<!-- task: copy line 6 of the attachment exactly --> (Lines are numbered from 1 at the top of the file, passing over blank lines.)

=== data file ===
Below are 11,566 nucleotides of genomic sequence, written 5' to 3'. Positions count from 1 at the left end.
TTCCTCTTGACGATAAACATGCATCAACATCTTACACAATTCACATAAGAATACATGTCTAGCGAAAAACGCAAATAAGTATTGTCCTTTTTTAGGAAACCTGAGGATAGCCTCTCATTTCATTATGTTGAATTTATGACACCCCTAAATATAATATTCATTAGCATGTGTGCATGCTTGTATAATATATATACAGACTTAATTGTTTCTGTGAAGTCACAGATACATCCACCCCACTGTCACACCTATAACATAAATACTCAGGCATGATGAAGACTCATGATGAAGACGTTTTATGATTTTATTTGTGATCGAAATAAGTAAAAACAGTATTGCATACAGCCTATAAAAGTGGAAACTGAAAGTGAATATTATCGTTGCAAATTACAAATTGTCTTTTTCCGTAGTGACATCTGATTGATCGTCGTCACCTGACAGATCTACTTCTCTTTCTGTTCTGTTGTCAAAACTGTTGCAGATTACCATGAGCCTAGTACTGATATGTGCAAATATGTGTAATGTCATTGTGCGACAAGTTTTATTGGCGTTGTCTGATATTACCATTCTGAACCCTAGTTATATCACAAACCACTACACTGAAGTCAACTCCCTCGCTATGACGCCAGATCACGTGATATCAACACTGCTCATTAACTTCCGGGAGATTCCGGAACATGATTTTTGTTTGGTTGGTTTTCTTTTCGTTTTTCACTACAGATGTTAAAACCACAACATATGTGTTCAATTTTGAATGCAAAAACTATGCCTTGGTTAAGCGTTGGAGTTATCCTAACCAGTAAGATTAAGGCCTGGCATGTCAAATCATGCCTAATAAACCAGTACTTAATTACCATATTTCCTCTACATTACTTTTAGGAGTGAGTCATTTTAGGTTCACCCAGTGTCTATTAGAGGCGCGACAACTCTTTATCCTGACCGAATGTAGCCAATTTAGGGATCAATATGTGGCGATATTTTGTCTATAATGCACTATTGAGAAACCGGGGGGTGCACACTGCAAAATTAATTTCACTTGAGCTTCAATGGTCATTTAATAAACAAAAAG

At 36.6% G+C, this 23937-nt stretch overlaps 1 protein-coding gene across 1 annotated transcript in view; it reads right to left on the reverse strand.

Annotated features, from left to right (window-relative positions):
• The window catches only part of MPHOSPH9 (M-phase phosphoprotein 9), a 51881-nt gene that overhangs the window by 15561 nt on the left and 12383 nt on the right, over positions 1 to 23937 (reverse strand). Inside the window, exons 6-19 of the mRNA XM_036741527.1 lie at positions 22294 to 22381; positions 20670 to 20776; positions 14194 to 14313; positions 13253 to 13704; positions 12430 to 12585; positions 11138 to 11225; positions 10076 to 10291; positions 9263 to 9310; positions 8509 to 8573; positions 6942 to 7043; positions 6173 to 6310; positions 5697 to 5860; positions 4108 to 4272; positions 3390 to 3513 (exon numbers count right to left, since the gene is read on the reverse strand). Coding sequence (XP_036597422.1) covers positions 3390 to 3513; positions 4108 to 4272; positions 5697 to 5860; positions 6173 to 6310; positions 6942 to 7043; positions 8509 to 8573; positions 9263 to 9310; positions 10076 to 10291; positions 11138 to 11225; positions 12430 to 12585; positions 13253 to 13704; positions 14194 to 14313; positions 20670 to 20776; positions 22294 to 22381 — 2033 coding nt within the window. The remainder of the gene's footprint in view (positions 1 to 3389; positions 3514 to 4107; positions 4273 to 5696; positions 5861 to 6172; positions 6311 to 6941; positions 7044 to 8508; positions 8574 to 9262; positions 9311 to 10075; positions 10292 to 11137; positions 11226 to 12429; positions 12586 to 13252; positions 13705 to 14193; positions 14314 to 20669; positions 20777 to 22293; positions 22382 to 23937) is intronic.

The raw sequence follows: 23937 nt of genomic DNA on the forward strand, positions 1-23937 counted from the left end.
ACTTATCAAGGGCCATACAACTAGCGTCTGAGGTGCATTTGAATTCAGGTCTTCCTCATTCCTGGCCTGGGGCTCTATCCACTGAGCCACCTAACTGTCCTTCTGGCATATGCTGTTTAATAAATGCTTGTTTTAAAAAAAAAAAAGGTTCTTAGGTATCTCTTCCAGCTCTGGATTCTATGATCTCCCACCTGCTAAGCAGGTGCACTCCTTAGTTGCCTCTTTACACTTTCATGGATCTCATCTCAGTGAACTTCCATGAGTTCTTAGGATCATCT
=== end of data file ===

The raw sequence follows: 23937 nt of genomic DNA on the forward strand, positions 1-23937 counted from the left end.